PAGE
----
Even though people in conflict-affected areas are some of the most vulnerable to climate change, there is evidence that these regions tend to receive less investment for climate change adaptation [59]. This paper sets out to systematically analyze what climate change adaptation is happening in conflict-affected areas despite such challenging contexts. Starting with the published literature, a systematic literature review analyzes adaptation activities that are documented in 15 conflict-affected countries. This database of peer-reviewed literature is then compared with adaptation policies and funding streams for climate change adaptation in each country, to identify areas of investment or gaps.

In conducting this systematic literature review, we seek to determine what scholarly research exists on climate change adaptation in conflict-affected contexts. We identify a series of gaps in the research by comparing this database to the policy priorities and funding investments in each conflict-affected country, as well as to average results in non-conflict-affected countries. We also characterize climate funding flows in each country to identify areas of implementation and places for further progress.

2 Methodology

We define conflict as an aggressive interaction between groups of people who perceive agreement (or disagreement) on political ideologies (or interest) resulting from natural resources, sectarian, or outsider interference, which involves armed responses [54, 71]. To identify a set of representative countries for this review, we included 15 countries that have experienced protracted conflicts in recent decades and which have the largest operations by the International Committee of the Red Cross (ICRC) between 2015 and 2020 [33]. As shown in Table 1, the set of conflicts constituting our sample countries represent a diversity of conflict types, from civil war in Afghanistan to sectarian conflict in Nigeria. For context, we include the number of events of organized violence per country between 2010–2020, as recorded in the Uppsala Georeferenced Event Dataset [62] and the population estimates for each country based on the 2020 World Bank statistics. Each of these 15 countries was in the top 34 of all countries in terms of the number of conflict events during this time.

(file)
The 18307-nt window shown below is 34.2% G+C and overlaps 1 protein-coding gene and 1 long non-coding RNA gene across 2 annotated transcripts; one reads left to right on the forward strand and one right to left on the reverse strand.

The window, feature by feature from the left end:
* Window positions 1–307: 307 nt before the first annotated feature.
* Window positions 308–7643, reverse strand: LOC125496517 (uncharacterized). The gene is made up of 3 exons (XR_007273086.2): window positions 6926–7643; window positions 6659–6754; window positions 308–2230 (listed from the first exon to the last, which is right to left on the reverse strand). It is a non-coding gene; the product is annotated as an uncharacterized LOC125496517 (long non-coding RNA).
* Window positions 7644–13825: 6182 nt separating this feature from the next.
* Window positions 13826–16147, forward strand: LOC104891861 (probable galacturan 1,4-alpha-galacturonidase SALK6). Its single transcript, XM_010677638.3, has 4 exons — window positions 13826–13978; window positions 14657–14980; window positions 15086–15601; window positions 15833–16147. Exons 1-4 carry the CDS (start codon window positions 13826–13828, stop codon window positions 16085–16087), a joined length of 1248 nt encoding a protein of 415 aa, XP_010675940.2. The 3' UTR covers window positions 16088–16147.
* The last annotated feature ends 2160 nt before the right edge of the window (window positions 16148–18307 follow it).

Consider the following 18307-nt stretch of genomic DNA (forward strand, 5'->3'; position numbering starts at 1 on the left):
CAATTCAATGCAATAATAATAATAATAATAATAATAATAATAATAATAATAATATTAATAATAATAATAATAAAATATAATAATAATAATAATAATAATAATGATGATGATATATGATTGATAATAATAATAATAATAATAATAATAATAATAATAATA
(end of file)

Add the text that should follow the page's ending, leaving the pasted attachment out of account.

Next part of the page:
Table 1 Overview of the diversity of the conflict situations in each of the 15 countries included in this study, with the number of conflict events on record for each country

To document the state of adaptation in each country, we analyze all articles for each country contained in the Global Adaptation Mapping Initiative (GAMI) dataset [11]. The GAMI dataset is a systematic collection of all peer-reviewed literature documenting climate change adaptation, carried out in three steps. GAMI follows the guidelines for systematic evidence synthesis using the ROSES established reporting standards.

The first step in the GAMI systematic literature review was creating the dataset through a keyword search of three databases: Scopus, Web of Science, and Google Scholar for all articles that included concepts of climate change and adaptation or adaptation-related responses published between 2013–2019. The terms “resilience” or “risk management” were also included to expand the concept of adaptation to all relevant literature. This yielded approximately 50,000 documents associated with, but not limited to the topic of ‘climate change adaptation’. A sample of articles were then screened by two independent (blinded) reviewers. First, the articles were screened by title and abstract and then in full text. Articles were included or excluded based on the criteria in Table 2.

Table 2 Inclusion and exclusion criteria for country selection

To efficiently sift through the 50,000 articles from the keyword search, a machine learning classifier was trained based on the results from an initial set of papers screened by humans. The algorithm then assigned each article a probability of being relevant, and high probability documents were all manually screened by humans. The result was 4300 articles screened manually (Fischer et al. submitted).